“Cryptocurrency as of September 2018, has not been narrowing the gap between the rich and poor but also is aggravating the inequality in our society. Based on the three major cryptocurrency wallets, Bitcoin, Ethereum and Ripple, top 1% shares the property value of the rest 99%, resulting in a drastic figure of Gini coefficient of 0.99. If we consider those who do not own a cryptocurrency wallet, it would result as radical figure of over 0.999999 Gini coefficient” [sic].
The Gini coefficient is an incomplete measure of centralization within blockchains, as it focuses exclusively on the distribution of financial wealth through holders of coins (i.e., measuring capitalist centralization). However, when we instead focus on technical centralization, a better measure of vectoralist control because it determines who fundamentally controls the network, the reality is potentially even more alarming. Rosenthal quotes the paper “Decentralization in Bitcoin and Ethereum Networks”:
On average, 61% of the weekly power was shared by only three Ethereum miners. [...]
Although miners do change ranks over the observation period, each spot is only contested by a few miners. In particular, only two Bitcoin and three Ethereum miners ever held the top rank. The same mining pool has been at the top rank for 29% of the time in Bitcoin and 14% of the time in Ethereum. Over 50% of the mining power has exclusively been shared by eight miners in Bitcoin and five miners in Ethereum throughout the observed period. Even 90% of the mining power seems to be controlled by only 16 miners in Bitcoin and only 11 miners in Ethereum.
And while the Ethereum blog will techno-optimistically insist that the move from PoW to PoS is inherently a positive shift, Rosenthal points out that,
[E]ven among the "whales", the distribution of wealth is extremely unequal [which], incidentally, explains the enthusiasm of the whalier Ethereum whales for "proof of stake" as a consensus mechanism. They could afford to control Etherum's blockchain by staking a small fraction of their wealth.
In other words, if “The Merge” happens, a technical shift will occur in the Ethereum infrastructure that will make it easier for wealthy ETH holders to take over the entire chain by staking their own fortunes and colluding with other actors “illegally.” Right now, that kind of takeover is impossible with Ethereum’s PoW validation. What we have before us is a trolley problem that helps us see systemic violence more clearly: here the responsibility doesn’t lay with us as railroad switch operators, but with the railroad company deciding to either run on power that actively destroys the planet or charging $47,124.64 for a ticket and a chance to drive the train.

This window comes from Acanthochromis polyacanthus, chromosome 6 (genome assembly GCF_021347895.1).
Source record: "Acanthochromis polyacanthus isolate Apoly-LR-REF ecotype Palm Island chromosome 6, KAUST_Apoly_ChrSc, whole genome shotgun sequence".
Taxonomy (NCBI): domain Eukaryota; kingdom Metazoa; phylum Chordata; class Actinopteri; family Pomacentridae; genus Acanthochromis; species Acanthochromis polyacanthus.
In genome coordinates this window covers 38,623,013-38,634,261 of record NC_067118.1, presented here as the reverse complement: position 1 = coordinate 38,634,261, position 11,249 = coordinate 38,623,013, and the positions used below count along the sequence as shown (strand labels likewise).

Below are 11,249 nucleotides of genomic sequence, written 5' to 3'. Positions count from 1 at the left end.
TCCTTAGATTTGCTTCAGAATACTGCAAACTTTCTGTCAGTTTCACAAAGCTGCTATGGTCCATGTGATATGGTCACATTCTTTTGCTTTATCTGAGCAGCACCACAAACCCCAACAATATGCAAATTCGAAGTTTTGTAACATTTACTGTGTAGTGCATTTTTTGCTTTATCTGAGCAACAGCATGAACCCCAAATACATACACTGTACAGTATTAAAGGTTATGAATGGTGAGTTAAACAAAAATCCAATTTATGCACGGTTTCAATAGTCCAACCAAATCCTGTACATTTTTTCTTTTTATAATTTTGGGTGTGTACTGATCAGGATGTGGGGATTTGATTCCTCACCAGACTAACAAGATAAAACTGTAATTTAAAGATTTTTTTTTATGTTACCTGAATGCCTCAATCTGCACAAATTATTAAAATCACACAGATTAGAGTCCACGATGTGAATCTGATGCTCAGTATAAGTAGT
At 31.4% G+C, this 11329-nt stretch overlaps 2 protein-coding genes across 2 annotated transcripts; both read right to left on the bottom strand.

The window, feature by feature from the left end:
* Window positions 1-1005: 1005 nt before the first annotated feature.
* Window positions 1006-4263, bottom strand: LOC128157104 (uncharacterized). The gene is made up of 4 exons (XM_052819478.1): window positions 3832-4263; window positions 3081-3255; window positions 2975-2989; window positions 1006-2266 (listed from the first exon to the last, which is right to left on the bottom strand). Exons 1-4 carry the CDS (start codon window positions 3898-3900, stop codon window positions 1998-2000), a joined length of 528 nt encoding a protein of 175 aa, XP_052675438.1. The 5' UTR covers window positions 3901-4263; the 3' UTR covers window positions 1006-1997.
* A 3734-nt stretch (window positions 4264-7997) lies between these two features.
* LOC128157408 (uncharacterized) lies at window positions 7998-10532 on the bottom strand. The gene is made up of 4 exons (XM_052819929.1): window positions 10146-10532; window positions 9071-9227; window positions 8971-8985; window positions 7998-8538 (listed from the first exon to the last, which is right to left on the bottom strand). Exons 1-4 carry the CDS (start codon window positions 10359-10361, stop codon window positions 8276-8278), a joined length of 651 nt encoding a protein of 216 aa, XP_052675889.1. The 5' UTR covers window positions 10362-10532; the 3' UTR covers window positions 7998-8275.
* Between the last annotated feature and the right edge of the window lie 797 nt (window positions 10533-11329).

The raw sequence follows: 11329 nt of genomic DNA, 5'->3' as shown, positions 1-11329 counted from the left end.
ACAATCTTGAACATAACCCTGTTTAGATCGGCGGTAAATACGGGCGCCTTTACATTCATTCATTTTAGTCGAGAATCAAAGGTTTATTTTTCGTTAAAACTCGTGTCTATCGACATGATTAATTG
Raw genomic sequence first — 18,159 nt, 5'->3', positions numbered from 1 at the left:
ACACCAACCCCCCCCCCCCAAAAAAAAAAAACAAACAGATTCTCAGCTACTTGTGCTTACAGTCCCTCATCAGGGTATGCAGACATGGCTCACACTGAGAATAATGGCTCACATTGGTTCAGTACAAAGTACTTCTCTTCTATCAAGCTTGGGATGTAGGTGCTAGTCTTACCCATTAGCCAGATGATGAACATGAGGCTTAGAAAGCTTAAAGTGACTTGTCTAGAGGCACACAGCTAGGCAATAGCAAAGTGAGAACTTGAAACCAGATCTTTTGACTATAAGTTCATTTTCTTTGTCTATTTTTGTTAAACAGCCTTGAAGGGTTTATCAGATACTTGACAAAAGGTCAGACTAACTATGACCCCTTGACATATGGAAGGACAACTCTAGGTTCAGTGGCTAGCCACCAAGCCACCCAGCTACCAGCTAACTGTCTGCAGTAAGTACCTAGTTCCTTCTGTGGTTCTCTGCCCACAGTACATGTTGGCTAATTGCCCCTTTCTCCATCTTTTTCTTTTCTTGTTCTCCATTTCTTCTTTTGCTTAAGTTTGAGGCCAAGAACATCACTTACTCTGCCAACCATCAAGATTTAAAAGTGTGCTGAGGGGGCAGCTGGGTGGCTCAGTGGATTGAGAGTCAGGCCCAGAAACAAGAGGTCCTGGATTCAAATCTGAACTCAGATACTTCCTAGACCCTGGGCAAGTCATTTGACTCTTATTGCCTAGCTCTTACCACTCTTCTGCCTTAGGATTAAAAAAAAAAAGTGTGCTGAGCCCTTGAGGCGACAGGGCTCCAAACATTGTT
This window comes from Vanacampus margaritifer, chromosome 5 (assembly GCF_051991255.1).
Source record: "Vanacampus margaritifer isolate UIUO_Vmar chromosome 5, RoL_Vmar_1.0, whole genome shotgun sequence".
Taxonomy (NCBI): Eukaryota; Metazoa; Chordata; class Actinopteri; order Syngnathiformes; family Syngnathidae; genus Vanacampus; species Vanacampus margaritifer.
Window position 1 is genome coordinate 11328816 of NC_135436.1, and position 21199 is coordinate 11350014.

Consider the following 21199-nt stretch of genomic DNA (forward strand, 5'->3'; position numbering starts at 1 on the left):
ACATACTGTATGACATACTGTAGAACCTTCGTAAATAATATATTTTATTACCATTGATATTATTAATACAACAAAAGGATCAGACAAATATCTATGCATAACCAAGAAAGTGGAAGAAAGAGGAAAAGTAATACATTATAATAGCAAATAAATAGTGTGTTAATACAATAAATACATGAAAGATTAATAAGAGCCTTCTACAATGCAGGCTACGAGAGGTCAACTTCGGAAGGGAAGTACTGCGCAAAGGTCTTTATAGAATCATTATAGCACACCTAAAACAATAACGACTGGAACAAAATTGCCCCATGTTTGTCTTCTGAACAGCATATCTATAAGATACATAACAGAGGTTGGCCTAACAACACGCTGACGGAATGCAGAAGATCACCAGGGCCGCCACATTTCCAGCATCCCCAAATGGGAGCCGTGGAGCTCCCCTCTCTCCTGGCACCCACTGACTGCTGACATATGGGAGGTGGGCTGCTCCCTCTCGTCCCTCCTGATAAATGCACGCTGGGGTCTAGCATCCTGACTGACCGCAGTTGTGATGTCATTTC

This change to the Ethereum network is just one example of how systemic violences form the technical foundation that makes subjective violences possible. But focusing on the potential for a hostile takeover of the Ethereum network may give the false impression that other subjective violences are not actively happening in the Web3 space.
In fact, subjective violence is rampant in all Web3 ecosystems. Subjective violences are those that have more easily discernible actors, both as perpetrators and recipients of violence. Someone that loses money in a rug pull scam is a victim of subjective violence, while someone that purchases CSAM (Child Sexual Abuse Material) through a blockchain powered exchange is a “discernible actor” who perpetrates subjective violence, even if they are not easily identifiable.
The documentary Line Goes Up — The Problem with NFTs features some of the most comprehensive documentation of subjective violence within the NFT and Web3 ecosystems. Some of the most dramatic cases featured in and outside of that documentary include: crypto “rug pulls” conducted by the developers of coins through technical exploitation, which made up 37 percent of the over $7.7 billion in total crypto scams in 2021; Bored Ape Yacht Club, a NFT collection, was accused of serving as a covert vessel for Neo-Nazism and committing fraud by gifting NFTs to celebrities and asking them to lie about purchasing them; wash traders collectively made nearly $8.9 million in profit while leaving evidence that NFTs were used for money laundering.
While we commonly think of these subjective violences as “bugs,” it may be more useful to think of them as “features” that benefit the ruling class — those with the financial capital and/or technical ability to activate them. We understand through Žižek’s definition of violence, and the above example of the possibility of abuse in a PoS Ethereum network, that it is exactly when systems are working “properly” that the widespread subjective violences that are now commonplace within the ecosystem can occur.
DAOs are a useful case study to illustrate how these three kinds of violence — symbolic, systemic, and subjective — interact with and amplify one another. A DAO advertised as “trustless”8 and “autonomous” (symbolic violence) that treats human interaction as friction and uses “smart contracts” to automate around it (systemic violence) is optimized for scamming (subjective violence), via exploitation of the gap between the simulacra created through language and the reality created through code. However, this hypothetical DAO implies that the real problems within this space are criminal “bad actors” that take advantage of exploits within the system, while failing to consider the power imbalances that predicate violence. Thus, an even more direct example of the violent capitalist-to-vectoralist handoff would be the world of NFTs.
While inheriting all of the positive narratives surrounding the decentralized blockchain upon which it is built, this ecosystem has been designed using the same technologies that create centralization within Web2, from calling on centralized APIs to web platforms that act as gatekeepers and governing bodies. Ironically, these “centralized failsafes” are actively used to protect highly visible players in the space. Take, for instance, OpenSea’s takedown of “Ryder Ripp’s Bored Ape Yacht Club” NFTs for copyright infringement. The marketplace, supposedly built on decentralized, censorship-proof technology, made the call to delete a known artist’s collection shortly after he published research accusing one of the biggest names in the industry of basing the visual language of their entire project on white supremacist dog whistles.9